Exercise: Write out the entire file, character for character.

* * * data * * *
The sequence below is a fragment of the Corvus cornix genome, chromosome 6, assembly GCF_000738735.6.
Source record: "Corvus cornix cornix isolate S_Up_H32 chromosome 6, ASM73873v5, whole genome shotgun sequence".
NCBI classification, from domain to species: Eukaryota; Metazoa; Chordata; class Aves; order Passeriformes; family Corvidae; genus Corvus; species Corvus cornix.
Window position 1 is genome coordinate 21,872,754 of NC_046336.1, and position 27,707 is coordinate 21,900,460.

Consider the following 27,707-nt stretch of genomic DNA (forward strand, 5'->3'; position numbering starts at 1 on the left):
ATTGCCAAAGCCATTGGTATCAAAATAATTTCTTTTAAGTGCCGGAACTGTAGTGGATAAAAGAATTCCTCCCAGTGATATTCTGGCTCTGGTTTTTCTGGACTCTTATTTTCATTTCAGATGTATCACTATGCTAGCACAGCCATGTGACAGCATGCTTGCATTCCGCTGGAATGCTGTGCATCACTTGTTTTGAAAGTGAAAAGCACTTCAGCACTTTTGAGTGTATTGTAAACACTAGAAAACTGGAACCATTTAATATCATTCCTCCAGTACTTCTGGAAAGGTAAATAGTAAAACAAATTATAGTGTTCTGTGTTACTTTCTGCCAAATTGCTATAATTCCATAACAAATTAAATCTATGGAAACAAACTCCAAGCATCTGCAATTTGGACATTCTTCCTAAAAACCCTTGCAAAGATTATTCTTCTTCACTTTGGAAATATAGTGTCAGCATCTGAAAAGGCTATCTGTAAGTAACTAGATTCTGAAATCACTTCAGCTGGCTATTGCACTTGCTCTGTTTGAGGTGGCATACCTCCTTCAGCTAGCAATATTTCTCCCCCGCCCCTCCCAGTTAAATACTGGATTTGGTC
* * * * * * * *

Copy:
The sequence below is a fragment of the Corvus cornix genome, chromosome 6, assembly GCF_000738735.6.
Source record: "Corvus cornix cornix isolate S_Up_H32 chromosome 6, ASM73873v5, whole genome shotgun sequence".
NCBI classification, from domain to species: Eukaryota; Metazoa; Chordata; class Aves; order Passeriformes; family Corvidae; genus Corvus; species Corvus cornix.
Window position 1 is genome coordinate 21,872,754 of NC_046336.1, and position 27,707 is coordinate 21,900,460.

Consider the following 27,707-nt stretch of genomic DNA (forward strand, 5'->3'; position numbering starts at 1 on the left):
ATTGCCAAAGCCATTGGTATCAAAATAATTTCTTTTAAGTGCCGGAACTGTAGTGGATAAAAGAATTCCTCCCAGTGATATTCTGGCTCTGGTTTTTCTGGACTCTTATTTTCATTTCAGATGTATCACTATGCTAGCACAGCCATGTGACAGCATGCTTGCATTCCGCTGGAATGCTGTGCATCACTTGTTTTGAAAGTGAAAAGCACTTCAGCACTTTTGAGTGTATTGTAAACACTAGAAAACTGGAACCATTTAATATCATTCCTCCAGTACTTCTGGAAAGGTAAATAGTAAAACAAATTATAGTGTTCTGTGTTACTTTCTGCCAAATTGCTATAATTCCATAACAAATTAAATCTATGGAAACAAACTCCAAGCATCTGCAATTTGGACATTCTTCCTAAAAACCCTTGCAAAGATTATTCTTCTTCACTTTGGAAATATAGTGTCAGCATCTGAAAAGGCTATCTGTAAGTAACTAGATTCTGAAATCACTTCAGCTGGCTATTGCACTTGCTCTGTTTGAGGTGGCATACCTCCTTCAGCTAGCAATATTTCTCCCCCGCCCCTCCCAGTTAAATACTGGATTTGGTC